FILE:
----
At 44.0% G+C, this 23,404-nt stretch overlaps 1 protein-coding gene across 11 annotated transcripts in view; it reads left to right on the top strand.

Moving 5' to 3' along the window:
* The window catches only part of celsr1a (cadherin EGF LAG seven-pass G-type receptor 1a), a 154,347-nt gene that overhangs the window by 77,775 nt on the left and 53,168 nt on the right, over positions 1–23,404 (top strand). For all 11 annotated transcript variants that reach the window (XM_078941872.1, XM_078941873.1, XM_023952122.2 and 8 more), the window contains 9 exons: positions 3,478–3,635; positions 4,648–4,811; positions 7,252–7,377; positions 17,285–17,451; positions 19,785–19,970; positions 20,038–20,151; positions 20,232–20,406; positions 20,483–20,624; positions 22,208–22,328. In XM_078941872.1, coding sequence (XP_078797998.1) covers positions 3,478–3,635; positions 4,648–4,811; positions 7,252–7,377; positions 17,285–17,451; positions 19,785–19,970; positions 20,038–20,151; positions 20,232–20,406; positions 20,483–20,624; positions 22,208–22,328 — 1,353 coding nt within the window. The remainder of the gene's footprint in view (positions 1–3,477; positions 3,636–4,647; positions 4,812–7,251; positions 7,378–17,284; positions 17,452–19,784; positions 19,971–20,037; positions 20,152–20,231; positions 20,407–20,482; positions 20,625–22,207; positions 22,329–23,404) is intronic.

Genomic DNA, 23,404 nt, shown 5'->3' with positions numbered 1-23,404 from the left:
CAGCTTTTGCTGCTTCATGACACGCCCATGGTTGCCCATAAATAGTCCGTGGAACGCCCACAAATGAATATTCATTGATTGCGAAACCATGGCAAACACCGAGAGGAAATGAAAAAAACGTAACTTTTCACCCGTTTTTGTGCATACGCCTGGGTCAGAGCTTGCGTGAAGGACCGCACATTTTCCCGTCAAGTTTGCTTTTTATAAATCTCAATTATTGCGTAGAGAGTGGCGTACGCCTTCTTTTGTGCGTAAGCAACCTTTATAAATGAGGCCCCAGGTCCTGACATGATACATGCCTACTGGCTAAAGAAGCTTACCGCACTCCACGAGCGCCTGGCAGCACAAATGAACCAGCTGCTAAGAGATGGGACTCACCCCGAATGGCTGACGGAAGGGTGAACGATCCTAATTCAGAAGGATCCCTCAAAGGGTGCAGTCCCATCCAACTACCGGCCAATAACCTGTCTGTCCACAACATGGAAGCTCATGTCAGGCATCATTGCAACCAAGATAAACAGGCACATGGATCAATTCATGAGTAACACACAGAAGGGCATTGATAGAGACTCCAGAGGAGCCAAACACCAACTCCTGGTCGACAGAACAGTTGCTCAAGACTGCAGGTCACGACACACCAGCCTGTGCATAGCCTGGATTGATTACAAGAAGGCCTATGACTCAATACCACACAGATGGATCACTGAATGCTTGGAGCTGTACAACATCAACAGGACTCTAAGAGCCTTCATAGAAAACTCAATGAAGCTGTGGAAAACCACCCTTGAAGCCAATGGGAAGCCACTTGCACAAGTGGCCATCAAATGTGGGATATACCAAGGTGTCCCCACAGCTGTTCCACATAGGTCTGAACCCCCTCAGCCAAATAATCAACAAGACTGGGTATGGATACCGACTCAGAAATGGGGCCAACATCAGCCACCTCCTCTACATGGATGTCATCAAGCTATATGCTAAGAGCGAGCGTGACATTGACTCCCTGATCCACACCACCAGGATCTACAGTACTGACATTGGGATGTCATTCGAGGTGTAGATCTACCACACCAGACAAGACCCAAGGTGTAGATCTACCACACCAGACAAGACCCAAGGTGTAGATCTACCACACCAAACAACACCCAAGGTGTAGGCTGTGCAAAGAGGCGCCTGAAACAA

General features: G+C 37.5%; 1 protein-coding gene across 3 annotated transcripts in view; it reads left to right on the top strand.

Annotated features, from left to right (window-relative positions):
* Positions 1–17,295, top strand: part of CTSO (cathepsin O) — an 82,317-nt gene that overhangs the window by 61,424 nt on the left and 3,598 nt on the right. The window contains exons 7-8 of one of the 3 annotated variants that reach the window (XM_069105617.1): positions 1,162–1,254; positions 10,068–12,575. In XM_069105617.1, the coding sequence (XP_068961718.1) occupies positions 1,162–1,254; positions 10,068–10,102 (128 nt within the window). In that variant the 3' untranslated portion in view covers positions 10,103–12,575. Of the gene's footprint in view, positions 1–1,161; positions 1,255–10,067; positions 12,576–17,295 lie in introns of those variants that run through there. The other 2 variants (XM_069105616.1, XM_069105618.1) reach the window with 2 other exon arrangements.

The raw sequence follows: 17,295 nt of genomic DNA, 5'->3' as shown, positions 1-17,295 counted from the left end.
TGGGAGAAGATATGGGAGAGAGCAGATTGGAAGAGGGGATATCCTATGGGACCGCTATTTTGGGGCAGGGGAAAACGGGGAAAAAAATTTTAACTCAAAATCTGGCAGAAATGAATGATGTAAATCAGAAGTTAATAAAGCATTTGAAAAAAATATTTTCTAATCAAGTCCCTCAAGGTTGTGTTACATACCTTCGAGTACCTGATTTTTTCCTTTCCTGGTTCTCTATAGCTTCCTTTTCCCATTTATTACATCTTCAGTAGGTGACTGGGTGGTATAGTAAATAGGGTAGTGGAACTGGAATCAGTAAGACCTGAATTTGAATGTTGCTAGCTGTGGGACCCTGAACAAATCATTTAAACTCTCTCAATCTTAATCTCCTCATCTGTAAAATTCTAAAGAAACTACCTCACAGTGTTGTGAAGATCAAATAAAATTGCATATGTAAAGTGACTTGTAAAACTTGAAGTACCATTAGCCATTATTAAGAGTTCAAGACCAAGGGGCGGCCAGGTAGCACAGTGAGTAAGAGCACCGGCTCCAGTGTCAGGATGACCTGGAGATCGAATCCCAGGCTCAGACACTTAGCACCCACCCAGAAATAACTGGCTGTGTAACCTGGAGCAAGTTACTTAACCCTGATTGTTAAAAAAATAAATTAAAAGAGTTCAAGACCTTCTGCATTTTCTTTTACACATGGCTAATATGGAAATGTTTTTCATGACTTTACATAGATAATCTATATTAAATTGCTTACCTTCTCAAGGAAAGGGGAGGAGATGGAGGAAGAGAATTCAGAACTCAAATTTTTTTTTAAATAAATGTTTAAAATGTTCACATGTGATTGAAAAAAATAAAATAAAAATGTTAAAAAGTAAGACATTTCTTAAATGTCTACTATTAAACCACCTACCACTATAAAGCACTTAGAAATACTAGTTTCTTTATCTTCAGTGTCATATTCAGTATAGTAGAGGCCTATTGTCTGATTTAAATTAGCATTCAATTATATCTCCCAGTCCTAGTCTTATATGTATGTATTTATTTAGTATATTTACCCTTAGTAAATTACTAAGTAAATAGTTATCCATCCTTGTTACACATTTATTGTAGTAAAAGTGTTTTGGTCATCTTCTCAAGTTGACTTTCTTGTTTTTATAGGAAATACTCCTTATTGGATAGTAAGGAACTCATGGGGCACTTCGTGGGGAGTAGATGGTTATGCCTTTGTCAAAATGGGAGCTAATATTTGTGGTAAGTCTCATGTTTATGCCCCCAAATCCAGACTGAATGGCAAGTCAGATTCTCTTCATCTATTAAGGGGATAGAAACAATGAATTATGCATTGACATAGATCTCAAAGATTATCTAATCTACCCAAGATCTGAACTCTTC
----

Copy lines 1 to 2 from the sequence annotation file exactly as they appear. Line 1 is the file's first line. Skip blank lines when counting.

At 44.0% G+C, this 23,404-nt stretch overlaps 1 protein-coding gene across 11 annotated transcripts in view; it reads left to right on the top strand.

Moving 5' to 3' along the window: